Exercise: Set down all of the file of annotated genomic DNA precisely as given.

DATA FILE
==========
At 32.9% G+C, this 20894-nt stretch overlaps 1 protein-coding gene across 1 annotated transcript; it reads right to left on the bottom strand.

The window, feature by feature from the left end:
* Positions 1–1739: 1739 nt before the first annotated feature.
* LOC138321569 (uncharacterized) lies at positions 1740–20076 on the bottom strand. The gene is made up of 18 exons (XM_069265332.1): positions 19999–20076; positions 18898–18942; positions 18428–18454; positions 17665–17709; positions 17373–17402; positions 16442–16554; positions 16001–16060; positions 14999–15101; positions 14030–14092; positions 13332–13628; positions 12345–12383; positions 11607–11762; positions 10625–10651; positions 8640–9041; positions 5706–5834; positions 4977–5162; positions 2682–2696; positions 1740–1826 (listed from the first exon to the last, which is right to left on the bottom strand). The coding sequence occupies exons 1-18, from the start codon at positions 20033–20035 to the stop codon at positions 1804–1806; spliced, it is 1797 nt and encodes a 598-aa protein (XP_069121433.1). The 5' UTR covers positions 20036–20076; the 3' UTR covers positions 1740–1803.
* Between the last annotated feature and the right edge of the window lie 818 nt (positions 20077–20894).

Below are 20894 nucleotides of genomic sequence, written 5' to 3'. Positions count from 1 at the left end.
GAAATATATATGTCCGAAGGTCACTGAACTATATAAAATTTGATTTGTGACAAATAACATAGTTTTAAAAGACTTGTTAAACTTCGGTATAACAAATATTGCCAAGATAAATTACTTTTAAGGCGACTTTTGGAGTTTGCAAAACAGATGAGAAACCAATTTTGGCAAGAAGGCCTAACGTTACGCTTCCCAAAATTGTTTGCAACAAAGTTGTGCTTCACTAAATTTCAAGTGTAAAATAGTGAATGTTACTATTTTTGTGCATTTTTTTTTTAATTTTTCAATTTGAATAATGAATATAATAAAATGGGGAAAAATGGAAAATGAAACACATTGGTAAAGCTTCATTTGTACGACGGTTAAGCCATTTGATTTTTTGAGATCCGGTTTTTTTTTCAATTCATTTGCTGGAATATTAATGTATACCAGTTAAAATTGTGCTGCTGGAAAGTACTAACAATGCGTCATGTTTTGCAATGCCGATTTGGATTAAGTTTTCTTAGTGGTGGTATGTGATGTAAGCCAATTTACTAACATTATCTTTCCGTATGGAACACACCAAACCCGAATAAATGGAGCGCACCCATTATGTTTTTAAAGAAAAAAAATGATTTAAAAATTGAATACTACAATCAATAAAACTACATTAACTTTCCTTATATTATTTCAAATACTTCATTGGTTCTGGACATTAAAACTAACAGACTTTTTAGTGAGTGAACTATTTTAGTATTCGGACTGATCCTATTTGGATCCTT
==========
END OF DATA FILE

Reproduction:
At 32.9% G+C, this 20894-nt stretch overlaps 1 protein-coding gene across 1 annotated transcript; it reads right to left on the bottom strand.

The window, feature by feature from the left end:
* Positions 1–1739: 1739 nt before the first annotated feature.
* LOC138321569 (uncharacterized) lies at positions 1740–20076 on the bottom strand. The gene is made up of 18 exons (XM_069265332.1): positions 19999–20076; positions 18898–18942; positions 18428–18454; positions 17665–17709; positions 17373–17402; positions 16442–16554; positions 16001–16060; positions 14999–15101; positions 14030–14092; positions 13332–13628; positions 12345–12383; positions 11607–11762; positions 10625–10651; positions 8640–9041; positions 5706–5834; positions 4977–5162; positions 2682–2696; positions 1740–1826 (listed from the first exon to the last, which is right to left on the bottom strand). The coding sequence occupies exons 1-18, from the start codon at positions 20033–20035 to the stop codon at positions 1804–1806; spliced, it is 1797 nt and encodes a 598-aa protein (XP_069121433.1). The 5' UTR covers positions 20036–20076; the 3' UTR covers positions 1740–1803.
* Between the last annotated feature and the right edge of the window lie 818 nt (positions 20077–20894).

Below are 20894 nucleotides of genomic sequence, written 5' to 3'. Positions count from 1 at the left end.
GAAATATATATGTCCGAAGGTCACTGAACTATATAAAATTTGATTTGTGACAAATAACATAGTTTTAAAAGACTTGTTAAACTTCGGTATAACAAATATTGCCAAGATAAATTACTTTTAAGGCGACTTTTGGAGTTTGCAAAACAGATGAGAAACCAATTTTGGCAAGAAGGCCTAACGTTACGCTTCCCAAAATTGTTTGCAACAAAGTTGTGCTTCACTAAATTTCAAGTGTAAAATAGTGAATGTTACTATTTTTGTGCATTTTTTTTTTAATTTTTCAATTTGAATAATGAATATAATAAAATGGGGAAAAATGGAAAATGAAACACATTGGTAAAGCTTCATTTGTACGACGGTTAAGCCATTTGATTTTTTGAGATCCGGTTTTTTTTTCAATTCATTTGCTGGAATATTAATGTATACCAGTTAAAATTGTGCTGCTGGAAAGTACTAACAATGCGTCATGTTTTGCAATGCCGATTTGGATTAAGTTTTCTTAGTGGTGGTATGTGATGTAAGCCAATTTACTAACATTATCTTTCCGTATGGAACACACCAAACCCGAATAAATGGAGCGCACCCATTATGTTTTTAAAGAAAAAAAATGATTTAAAAATTGAATACTACAATCAATAAAACTACATTAACTTTCCTTATATTATTTCAAATACTTCATTGGTTCTGGACATTAAAACTAACAGACTTTTTAGTGAGTGAACTATTTTAGTATTCGGACTGATCCTATTTGGATCCTT